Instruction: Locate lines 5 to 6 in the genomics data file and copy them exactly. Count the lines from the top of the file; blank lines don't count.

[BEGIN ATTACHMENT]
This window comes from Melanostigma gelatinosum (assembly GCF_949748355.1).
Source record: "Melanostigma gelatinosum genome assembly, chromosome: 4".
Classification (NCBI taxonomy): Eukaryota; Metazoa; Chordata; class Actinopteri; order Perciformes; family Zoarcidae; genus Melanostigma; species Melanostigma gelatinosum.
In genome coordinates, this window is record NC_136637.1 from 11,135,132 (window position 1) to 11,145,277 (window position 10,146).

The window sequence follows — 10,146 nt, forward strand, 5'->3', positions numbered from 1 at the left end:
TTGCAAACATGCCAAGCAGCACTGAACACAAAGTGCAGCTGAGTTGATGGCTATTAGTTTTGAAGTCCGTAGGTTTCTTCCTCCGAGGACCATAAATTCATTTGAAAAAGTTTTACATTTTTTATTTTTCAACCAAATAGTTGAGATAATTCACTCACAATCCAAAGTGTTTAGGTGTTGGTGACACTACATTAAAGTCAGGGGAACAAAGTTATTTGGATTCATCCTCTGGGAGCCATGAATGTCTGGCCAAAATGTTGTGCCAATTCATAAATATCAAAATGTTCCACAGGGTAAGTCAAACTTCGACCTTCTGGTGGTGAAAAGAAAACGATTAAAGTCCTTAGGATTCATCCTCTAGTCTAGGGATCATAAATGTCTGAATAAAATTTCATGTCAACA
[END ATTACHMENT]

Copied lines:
The window sequence follows — 10,146 nt, forward strand, 5'->3', positions numbered from 1 at the left end:
TTGCAAACATGCCAAGCAGCACTGAACACAAAGTGCAGCTGAGTTGATGGCTATTAGTTTTGAAGTCCGTAGGTTTCTTCCTCCGAGGACCATAAATTCATTTGAAAAAGTTTTACATTTTTTATTTTTCAACCAAATAGTTGAGATAATTCACTCACAATCCAAAGTGTTTAGGTGTTGGTGACACTACATTAAAGTCAGGGGAACAAAGTTATTTGGATTCATCCTCTGGGAGCCATGAATGTCTGGCCAAAATGTTGTGCCAATTCATAAATATCAAAATGTTCCACAGGGTAAGTCAAACTTCGACCTTCTGGTGGTGAAAAGAAAACGATTAAAGTCCTTAGGATTCATCCTCTAGTCTAGGGATCATAAATGTCTGAATAAAATTTCATGTCAACA